Tuesday, 27 August 2013

Gluten Free on a Budget

Cooking on a tight budget is something I've been wanting to write about for a while, ever since I received an email from a reader who was struggling to eat a gluten free diet and feed her children. It's been on my mind, and now that celebrity chefs like Jamie Oliver have waded into the debate, I've decided it's time to broach the topic, too.

Falafel (about 89p per person)

In the past, I lived on a very tight budget. I was working, but the cost of rent, bills and travel expenses meant that I was left with under £5 a week for food. I was lucky, my church stepped in to help me out, and I found a second job to pay the bills a bit more easily. I didn't have any hungry mouths to feed, apart from mine. At that stage, I wasn't Coeliac, so could buy cheap bread and pasta to fill me up. Eventually, I moved into cheaper accommodation and things worked themselves out, but it was tough to eat (full stop, let alone eat well) for such a small amount of money.

Squash Stuffed Turkey (about £1.50 per person)

We all know that gluten free food is expensive, so buying bread, pasta and flour isn't cheap when you're Coeliac. Jamie Oliver might know a Sicilian street cleaner who can but mussels, tomatoes and pasta for 60p, but a pack of gluten free spaghetti is closer to £2 before you even add the molluscs and veggies! Mockney Mr Oliver thinks we should use stale bread to give our cheap meat "great texture". It's something that processed food manufacturers do to bulk out products, and as a consequence make them a no-go for us Coeliac folk. On a budget, it makes sense to avoid it (unless you can get it on prescription) and focus instead on naturally gluten free foods like potatoes and rice. If you've got time to shop and cook, you can eat well for not-very-much, but when you're working two jobs it's not so easy.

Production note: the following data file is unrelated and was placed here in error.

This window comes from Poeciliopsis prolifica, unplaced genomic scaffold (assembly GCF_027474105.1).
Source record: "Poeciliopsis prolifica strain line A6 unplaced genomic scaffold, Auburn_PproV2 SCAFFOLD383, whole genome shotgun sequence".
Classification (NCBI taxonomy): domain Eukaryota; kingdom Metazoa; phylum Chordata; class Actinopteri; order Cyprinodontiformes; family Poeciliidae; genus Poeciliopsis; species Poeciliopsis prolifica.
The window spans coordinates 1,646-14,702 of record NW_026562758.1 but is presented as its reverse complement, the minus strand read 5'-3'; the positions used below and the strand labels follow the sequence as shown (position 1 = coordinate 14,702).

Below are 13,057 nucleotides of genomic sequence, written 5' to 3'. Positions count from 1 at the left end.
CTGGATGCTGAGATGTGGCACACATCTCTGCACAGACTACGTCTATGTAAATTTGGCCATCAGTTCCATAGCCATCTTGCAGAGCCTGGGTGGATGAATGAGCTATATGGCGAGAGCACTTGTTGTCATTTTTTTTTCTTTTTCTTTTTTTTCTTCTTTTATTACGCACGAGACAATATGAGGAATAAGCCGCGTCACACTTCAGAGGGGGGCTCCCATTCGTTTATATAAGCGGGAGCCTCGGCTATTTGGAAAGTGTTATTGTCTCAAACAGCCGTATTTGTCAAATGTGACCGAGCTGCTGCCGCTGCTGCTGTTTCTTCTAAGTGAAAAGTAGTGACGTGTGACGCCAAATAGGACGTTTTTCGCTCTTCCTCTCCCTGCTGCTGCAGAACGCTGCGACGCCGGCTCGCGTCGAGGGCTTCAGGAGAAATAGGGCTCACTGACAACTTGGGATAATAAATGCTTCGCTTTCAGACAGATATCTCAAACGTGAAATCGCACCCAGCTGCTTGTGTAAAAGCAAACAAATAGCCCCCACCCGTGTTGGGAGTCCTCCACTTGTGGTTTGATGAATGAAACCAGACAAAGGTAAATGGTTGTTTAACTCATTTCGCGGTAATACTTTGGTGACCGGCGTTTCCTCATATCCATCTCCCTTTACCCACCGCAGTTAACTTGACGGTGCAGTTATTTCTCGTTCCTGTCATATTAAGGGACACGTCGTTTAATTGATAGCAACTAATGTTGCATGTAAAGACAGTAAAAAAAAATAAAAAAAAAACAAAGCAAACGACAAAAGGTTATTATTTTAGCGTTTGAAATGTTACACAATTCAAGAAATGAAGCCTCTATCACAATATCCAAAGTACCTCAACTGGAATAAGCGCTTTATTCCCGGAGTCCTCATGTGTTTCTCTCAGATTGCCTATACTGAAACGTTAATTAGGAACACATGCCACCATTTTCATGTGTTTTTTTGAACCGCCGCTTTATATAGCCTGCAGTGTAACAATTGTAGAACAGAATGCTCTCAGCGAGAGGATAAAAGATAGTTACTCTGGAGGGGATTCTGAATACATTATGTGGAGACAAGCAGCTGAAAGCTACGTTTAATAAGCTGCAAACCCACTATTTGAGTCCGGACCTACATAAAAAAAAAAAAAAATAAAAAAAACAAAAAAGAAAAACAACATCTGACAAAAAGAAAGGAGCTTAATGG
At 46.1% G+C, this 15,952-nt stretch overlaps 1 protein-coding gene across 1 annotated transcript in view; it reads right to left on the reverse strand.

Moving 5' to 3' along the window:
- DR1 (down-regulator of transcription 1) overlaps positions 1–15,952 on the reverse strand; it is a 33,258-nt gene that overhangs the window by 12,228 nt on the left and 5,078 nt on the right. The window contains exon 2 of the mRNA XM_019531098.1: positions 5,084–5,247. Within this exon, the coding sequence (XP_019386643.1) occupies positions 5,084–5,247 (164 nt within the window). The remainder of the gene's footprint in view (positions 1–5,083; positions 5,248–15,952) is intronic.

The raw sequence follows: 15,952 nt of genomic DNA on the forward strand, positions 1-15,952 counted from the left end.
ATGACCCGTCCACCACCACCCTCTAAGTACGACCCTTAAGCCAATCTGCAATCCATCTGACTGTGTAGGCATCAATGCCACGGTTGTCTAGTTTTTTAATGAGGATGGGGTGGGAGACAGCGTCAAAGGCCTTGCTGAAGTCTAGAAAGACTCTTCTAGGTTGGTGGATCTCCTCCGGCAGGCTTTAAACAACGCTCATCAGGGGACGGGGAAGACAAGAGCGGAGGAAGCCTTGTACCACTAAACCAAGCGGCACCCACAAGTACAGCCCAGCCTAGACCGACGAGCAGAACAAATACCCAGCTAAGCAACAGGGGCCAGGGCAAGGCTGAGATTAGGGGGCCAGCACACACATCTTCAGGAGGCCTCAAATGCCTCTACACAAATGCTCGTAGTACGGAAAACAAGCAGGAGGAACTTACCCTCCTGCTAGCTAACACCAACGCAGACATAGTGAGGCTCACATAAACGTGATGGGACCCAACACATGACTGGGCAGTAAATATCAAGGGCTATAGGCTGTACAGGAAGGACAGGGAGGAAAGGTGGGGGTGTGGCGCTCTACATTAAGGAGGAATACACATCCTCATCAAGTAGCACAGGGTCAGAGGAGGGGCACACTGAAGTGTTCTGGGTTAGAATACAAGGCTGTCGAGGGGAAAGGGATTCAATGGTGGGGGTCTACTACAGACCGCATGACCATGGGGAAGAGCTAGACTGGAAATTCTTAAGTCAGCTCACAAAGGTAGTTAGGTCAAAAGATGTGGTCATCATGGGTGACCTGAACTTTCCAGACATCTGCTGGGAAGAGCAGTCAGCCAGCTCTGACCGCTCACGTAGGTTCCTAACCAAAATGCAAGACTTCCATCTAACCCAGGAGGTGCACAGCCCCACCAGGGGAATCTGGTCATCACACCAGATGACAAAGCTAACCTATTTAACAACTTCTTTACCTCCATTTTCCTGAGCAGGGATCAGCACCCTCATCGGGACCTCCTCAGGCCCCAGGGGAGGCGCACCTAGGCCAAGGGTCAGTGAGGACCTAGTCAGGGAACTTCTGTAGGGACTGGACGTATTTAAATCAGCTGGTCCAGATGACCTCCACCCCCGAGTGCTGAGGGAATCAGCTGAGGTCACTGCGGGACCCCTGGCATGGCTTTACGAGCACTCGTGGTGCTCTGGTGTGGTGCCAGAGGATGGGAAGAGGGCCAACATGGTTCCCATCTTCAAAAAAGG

Eggs in Tomato Sauce (about £1.10 per person)

In my experience, a well stocked store cupboard is the difference between eating the same sad meal every day for a week and eating a varied diet. It has made me a bit of a hoarder as a result, I feel like I'm saving up in case I find myself struggling for money again. Jacket potatoes with cheese and beans, spicy lentil daal, eggs in tomato sauce, or poached chicken (if a whole chicken is too costly, try chicken wings - they make a delicious stock, although it takes more effort to strip the meat off the bones later) with rice cooked in the resulting stock, are all possible, if you have a ready supply of spices, dried lentils and rice. None of the dishes pictured in this post were designed to be 'budget' meals, but they give you an idea of how naturally gluten free food can be inexpensive.

No, this doesn't really help if you have a tight budget right now and your cupboards are bare, and I don't have a solution if that's you. It's one of the reasons why this is such a contentious issue, no-one actually has the right answer to the problem of food poverty. If you're in the happy situation of knowing exactly where your next meal is coming from, why not get in touch with The Trussell Trust and donate to your nearest food bank? I've been in contact with my local food bank so that, if someone with gluten intolerance comes to them, I can supply them with GF pasta, cereal and tinned goods when they need it. 

Chicken Rice (about £1.30 per person)

Save with Jamie: Shop Smart, Cook Clever, Waste Less has an RRP of £26, just over two months of my old food budget, and I think that's why the man himself has come under so much criticism for his comments. (Although, let's not be so naive to forget that this publicity will do Jamie's book sales and TV ratings a real favour.) It's hard to take budgeting advice from a man whose name itself is a franchise. I'd rather read A Girl Called Jack's blog, or invest in a copy of her book, due out next year. I also rate the advice given by Allegra McEvedy and Paul Merrit in Economy Gastronomy, and was an avid follower of their 2009 TV series. (I wonder if the BBC would bring it back?) Whilst not really written for people in dire straits, the principles behind River Cottage Every Day will help you make the most of every scrap of food in your kitchen and avoid waste.

So, sorry Jamie. I know you mean well, and I'm sure your new TV series and accompanying book will be full of useful hints and tips for eating on a budget, but until you get your foot out of your mouth we can't hear any wisdom that might be in there.


  1. I thought this was an excellent post, i hope you dont mind that i reblogged it on my own! Good info to share to my crowd! I agree with your feelings about some of these chefs...they come across as insensitive to the expense of eating constrained by dietary allergies.

    1. Thanks for sharing! I don't think the expense of dietary restrictions is even something most people consider unless they find themselves facing allergies or intolerances.

  2. I agree, I try to avoid specialist gluten free products and just use thing that are naturally gluten free (with the exception of bread occasionally). Its cheaper and less disappointing.